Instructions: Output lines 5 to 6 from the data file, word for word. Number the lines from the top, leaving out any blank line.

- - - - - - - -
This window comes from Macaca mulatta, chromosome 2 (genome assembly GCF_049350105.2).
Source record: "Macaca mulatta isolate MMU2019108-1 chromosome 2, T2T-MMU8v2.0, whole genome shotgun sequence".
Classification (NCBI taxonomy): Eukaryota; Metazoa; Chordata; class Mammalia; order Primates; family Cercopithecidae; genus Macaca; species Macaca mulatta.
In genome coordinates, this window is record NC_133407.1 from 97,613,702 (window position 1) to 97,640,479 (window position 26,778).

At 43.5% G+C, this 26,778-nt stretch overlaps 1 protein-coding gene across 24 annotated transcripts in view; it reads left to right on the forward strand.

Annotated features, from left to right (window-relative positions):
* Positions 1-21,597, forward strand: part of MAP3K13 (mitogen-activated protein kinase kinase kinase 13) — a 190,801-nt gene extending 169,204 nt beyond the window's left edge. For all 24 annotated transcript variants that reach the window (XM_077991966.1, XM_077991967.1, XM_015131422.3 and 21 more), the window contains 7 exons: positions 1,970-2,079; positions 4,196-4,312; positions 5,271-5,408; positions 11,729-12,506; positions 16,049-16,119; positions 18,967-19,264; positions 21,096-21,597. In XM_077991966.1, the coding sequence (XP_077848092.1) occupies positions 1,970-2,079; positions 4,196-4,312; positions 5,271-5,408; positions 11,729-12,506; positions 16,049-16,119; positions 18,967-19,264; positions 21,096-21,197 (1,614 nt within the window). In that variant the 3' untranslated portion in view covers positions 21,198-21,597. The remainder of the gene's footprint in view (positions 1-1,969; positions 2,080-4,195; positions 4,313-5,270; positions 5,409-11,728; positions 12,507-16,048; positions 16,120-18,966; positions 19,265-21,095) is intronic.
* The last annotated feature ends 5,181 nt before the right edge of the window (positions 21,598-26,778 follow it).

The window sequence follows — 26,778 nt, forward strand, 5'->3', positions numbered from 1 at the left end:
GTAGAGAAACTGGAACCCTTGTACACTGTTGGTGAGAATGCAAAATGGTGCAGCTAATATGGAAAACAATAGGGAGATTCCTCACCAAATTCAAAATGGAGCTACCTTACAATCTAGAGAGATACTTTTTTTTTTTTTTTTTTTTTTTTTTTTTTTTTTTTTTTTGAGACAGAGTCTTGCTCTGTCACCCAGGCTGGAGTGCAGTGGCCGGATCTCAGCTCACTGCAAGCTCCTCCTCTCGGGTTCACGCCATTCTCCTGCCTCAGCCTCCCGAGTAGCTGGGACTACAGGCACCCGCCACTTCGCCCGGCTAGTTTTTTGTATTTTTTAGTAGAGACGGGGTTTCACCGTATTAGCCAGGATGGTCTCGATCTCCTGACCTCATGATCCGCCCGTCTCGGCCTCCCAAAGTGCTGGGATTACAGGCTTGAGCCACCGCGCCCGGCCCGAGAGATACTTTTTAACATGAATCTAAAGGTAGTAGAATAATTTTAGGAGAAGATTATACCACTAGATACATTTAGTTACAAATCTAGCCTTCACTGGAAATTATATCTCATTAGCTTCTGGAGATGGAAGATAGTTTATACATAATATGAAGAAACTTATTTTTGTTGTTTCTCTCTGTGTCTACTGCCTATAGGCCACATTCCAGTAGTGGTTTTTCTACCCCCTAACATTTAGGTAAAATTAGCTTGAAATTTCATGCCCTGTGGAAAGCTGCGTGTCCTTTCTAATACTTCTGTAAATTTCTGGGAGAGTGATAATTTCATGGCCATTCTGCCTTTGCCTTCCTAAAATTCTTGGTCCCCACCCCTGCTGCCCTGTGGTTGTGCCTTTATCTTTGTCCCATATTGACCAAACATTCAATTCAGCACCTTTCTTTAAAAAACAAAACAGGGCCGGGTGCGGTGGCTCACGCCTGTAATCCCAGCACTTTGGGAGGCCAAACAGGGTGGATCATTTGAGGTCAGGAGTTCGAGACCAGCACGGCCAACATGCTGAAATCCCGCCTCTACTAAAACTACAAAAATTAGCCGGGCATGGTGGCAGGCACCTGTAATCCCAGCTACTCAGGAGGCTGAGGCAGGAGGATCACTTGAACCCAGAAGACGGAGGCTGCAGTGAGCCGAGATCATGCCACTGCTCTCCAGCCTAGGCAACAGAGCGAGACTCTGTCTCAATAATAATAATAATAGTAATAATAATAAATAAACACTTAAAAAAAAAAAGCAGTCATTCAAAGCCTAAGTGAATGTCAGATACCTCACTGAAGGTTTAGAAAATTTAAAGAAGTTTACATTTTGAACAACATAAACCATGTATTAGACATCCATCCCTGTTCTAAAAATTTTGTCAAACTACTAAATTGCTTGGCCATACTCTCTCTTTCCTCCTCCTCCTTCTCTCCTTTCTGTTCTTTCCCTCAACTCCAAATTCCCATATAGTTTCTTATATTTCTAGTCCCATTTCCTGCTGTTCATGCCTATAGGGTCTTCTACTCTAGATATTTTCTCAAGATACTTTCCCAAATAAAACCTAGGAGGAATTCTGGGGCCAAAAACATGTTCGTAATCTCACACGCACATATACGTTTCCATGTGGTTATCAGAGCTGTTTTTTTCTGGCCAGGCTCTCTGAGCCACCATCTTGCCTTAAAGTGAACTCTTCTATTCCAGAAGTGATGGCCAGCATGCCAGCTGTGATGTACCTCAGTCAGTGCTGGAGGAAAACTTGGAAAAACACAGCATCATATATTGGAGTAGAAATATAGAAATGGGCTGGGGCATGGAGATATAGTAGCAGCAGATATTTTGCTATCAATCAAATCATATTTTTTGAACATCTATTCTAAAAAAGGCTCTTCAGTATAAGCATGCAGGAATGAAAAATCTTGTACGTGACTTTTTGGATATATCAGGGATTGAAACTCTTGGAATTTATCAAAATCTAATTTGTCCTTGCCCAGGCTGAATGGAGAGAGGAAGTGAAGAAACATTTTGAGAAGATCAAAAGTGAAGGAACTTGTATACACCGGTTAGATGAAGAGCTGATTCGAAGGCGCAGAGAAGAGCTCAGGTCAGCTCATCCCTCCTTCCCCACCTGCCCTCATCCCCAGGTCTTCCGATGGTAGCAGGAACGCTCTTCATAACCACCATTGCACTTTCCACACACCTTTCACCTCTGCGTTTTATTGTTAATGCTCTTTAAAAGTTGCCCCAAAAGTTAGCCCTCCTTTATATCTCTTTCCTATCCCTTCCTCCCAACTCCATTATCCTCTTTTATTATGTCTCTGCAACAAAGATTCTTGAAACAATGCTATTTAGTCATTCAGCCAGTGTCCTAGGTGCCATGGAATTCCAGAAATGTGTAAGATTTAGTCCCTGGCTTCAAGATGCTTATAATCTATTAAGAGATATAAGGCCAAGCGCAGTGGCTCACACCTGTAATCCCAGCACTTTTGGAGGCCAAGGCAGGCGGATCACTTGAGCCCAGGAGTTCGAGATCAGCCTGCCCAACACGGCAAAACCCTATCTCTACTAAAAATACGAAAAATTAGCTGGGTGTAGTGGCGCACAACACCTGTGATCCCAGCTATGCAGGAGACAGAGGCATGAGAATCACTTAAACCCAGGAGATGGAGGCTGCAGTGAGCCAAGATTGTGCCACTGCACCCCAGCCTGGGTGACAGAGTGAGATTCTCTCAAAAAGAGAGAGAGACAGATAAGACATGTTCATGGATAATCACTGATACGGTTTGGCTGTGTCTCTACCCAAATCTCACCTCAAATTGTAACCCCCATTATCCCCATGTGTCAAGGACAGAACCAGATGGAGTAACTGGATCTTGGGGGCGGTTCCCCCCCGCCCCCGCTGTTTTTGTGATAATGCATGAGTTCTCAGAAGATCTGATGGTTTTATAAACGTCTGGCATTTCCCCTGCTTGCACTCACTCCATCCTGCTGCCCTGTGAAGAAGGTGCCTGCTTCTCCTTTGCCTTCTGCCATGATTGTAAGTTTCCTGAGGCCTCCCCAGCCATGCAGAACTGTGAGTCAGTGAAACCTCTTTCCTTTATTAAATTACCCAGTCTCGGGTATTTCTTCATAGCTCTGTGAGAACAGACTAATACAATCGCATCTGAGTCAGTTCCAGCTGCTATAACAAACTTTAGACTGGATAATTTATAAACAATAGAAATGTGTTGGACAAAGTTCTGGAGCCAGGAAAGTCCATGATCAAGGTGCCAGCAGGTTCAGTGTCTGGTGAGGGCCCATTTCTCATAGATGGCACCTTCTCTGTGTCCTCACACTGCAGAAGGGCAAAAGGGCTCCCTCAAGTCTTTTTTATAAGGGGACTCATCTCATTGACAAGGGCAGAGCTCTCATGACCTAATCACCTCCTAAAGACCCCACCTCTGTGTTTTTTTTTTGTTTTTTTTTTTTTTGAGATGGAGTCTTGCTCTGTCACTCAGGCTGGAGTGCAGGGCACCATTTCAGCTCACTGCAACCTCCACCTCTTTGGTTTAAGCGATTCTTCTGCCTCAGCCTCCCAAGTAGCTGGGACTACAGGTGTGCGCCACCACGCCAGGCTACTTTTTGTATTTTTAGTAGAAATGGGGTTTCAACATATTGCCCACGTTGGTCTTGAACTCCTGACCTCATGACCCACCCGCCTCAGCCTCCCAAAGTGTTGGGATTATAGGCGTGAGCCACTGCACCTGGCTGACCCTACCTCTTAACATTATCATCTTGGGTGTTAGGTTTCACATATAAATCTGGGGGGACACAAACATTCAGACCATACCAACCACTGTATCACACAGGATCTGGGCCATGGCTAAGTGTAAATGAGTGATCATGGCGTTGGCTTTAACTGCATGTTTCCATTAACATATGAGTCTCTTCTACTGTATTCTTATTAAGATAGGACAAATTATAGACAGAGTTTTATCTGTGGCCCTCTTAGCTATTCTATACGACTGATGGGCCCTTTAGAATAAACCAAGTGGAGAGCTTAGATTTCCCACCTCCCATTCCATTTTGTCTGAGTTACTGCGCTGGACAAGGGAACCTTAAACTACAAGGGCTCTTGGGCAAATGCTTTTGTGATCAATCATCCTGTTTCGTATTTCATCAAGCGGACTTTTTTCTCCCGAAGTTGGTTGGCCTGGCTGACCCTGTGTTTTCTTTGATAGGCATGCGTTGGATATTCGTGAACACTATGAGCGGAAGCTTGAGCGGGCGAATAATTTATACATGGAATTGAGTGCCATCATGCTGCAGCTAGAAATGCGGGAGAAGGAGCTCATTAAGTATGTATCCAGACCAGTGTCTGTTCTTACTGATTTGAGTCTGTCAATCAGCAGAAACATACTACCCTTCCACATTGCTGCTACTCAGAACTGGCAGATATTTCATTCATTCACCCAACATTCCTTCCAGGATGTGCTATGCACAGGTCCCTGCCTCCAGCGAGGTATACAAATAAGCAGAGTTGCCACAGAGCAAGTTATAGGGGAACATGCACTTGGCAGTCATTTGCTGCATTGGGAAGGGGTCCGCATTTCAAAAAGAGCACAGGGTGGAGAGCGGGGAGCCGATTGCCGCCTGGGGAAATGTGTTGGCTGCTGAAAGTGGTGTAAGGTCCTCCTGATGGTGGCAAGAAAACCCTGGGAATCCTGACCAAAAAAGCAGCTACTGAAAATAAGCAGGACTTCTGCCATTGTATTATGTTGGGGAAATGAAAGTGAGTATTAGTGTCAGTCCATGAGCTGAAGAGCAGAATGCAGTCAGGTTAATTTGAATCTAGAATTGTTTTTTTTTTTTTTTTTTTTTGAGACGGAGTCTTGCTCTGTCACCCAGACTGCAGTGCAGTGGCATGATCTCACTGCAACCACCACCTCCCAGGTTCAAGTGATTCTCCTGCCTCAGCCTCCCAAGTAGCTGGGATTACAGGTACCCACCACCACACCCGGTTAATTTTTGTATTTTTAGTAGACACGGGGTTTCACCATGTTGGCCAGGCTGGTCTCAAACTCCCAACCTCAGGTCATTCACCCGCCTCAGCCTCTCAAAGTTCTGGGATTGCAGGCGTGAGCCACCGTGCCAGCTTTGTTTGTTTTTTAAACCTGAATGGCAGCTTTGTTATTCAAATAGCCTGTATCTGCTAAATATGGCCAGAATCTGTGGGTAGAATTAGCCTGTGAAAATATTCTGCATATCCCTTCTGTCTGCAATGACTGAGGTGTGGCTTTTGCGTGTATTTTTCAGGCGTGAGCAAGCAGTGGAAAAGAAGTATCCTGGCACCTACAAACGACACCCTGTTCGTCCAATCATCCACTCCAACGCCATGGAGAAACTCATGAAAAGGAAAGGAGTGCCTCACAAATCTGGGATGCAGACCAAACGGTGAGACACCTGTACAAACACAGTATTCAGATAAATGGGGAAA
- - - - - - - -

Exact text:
At 43.5% G+C, this 26,778-nt stretch overlaps 1 protein-coding gene across 24 annotated transcripts in view; it reads left to right on the forward strand.

Annotated features, from left to right (window-relative positions):